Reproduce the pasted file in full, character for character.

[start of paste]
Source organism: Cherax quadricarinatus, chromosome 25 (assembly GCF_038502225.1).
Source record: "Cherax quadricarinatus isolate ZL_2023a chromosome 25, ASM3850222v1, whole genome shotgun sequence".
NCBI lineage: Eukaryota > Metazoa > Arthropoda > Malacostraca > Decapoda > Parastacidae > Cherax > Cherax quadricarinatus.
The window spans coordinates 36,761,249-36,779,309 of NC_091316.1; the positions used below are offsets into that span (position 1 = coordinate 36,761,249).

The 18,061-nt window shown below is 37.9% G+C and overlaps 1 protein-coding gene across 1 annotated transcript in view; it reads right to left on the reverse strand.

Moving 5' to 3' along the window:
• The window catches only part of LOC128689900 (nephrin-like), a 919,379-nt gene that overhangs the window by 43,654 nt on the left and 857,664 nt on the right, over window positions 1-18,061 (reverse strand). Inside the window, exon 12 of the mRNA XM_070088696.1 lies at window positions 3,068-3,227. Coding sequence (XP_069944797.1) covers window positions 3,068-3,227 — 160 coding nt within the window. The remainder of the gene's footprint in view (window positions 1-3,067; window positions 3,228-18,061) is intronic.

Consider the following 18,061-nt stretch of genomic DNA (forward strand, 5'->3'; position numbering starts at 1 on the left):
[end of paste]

Source organism: Cherax quadricarinatus, chromosome 25 (assembly GCF_038502225.1).
Source record: "Cherax quadricarinatus isolate ZL_2023a chromosome 25, ASM3850222v1, whole genome shotgun sequence".
NCBI lineage: Eukaryota > Metazoa > Arthropoda > Malacostraca > Decapoda > Parastacidae > Cherax > Cherax quadricarinatus.
The window spans coordinates 36,761,249-36,779,309 of NC_091316.1; the positions used below are offsets into that span (position 1 = coordinate 36,761,249).

The 18,061-nt window shown below is 37.9% G+C and overlaps 1 protein-coding gene across 1 annotated transcript in view; it reads right to left on the reverse strand.

Moving 5' to 3' along the window:
• The window catches only part of LOC128689900 (nephrin-like), a 919,379-nt gene that overhangs the window by 43,654 nt on the left and 857,664 nt on the right, over window positions 1-18,061 (reverse strand). Inside the window, exon 12 of the mRNA XM_070088696.1 lies at window positions 3,068-3,227. Coding sequence (XP_069944797.1) covers window positions 3,068-3,227 — 160 coding nt within the window. The remainder of the gene's footprint in view (window positions 1-3,067; window positions 3,228-18,061) is intronic.

Consider the following 18,061-nt stretch of genomic DNA (forward strand, 5'->3'; position numbering starts at 1 on the left):